The total population of the TDPS system was about 2.5 million in 2003 (48% Peruvians and 52% Bolivians) [8]. In 2009, the population had increased to more than 3 million [9]. The principal economic activities in the TDPS system are agriculture, industry, and trade [10]. The common agricultural production is focused on fishing, cattle, and crops, such as quinoa and potato [8]. Generally, the agricultural productivity in the Altiplano is low due to the high susceptibility to climate, poor soils, and manual labor. The high evaporative demand and the erratic distribution of rainfall increase the agricultural vulnerability. In addition, the precipitation dependency of rain-fed agriculture and the high frost risk limit the farming production to the moist austral summer [11].
Important constraints to agricultural development in the Altiplano are the lacking data on climatic variability and related water resources availability. Lacking data are also hampering the scientific publications for the region and restrict the accessibility of climatological and hydrological information. The situation is not improved by the lack of collaboration between scientists, local populations, and governmental and non-governmental organizations [12,13]. Most of the research has been carried out for the Lake Titicaca and Desaguadero River basins. The spatially-uneven meteorological and hydrological data collection restricts the water resources assessment for the rest of the TDPS system and for sub-basin scales. In spite of the scarce data situation and little knowledge on rainfall-runoff relationships for the arid catchments along the Altiplano, with common problems of flash floods, rivers are now being diverted and dams are being built at a large scale. The Bolivian government plan for 2015–2020 includes building dams along intermittent rivers. With the present lack of knowledge of the area’s hydrology, the ecological and environmental consequences of such large-scale infrastructure are difficult to foresee.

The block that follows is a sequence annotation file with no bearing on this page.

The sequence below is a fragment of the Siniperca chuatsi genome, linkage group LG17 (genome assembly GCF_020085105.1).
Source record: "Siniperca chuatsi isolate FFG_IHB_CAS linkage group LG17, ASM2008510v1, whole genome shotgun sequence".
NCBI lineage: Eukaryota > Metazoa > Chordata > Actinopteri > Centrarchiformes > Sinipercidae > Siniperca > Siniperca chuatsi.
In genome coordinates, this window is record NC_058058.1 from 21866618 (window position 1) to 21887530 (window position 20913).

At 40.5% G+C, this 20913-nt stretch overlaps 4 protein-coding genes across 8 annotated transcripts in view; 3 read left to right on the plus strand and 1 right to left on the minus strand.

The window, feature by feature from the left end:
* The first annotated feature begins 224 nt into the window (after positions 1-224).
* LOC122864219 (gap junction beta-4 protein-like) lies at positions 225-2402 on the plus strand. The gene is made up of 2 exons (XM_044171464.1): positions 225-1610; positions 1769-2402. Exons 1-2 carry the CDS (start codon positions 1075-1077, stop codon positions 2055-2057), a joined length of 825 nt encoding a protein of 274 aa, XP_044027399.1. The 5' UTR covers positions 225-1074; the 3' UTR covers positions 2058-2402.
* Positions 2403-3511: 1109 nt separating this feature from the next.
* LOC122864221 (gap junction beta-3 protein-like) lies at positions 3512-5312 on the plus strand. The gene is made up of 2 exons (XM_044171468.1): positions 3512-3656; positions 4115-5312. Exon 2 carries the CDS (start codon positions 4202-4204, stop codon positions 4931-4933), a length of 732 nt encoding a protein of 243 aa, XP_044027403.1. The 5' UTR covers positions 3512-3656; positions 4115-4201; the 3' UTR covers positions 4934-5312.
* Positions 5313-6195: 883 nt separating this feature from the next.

In view of the above, it is clear that the Altiplano poses specific intricacies regarding topography and climatic variability. This, in combination with significant data scarcity, makes it a difficult area to model hydrologically. Henceforth, the objective of this study is to produce a state of the art review of the research with respect to climate and water resources in the TDPS hydrological system, define important research gaps in hydrological data information of the region, and the key role that these have for the sustainable development in view of climate change and population increase.

2. Living Conditions and Environment

The Central Andes are mainly inhabited by people of indigenous origin. These communities have developed cultures and technologies adapted to the harsh climate conditions in the region [14]. An example of adaptive agricultural technology is the agrodiversity system. This means that agricultural practices are managed over diverse ecological zones and the social organization relates to this diversification. The prosperous Tiwanaku civilization (300 BC–AD 300) developed agrodiversity to successfully deal with three principal problems in the Altiplano, namely; poor soil, aridity, and frost. The Tiwanakus thus created micro-climates for a sustainable agriculture by use of raised terraced fields, called “camellones”. The camellones or canals brought water and nutrients to the fields and acted as heat storages during the night [15]. Nevertheless, at present, poverty is the major barrier to overcome in order to improve living conditions. The limited availability of local resources and services, like water and sanitation access (about 20%), compel the rural population to migrate to cities [8].
The traditional quinoa cultivation extends along the high Andes, and it is one of the most important crops of the region. The quinoa production in Bolivia increased from 34,000 ton in 2009 to 84,000 ton in 2014, with an export rise from 43,000 to 196,000 USD, respectively [16]. This increase improved farmers’ income, and increased national and international trade. The demand was especially pronounced in 2013, named the International Year of Quinoa by the United Nations. In 2013, Bolivia and Peru supplied over 95% of the global quinoa production. The quinoa price fell from 6,600 USD/ton in 2013 to 4,500 USD/ton in 2014, due to the increase in production, especially in Peru, that surpassed Bolivia as the largest exporter of quinoa in the world [17].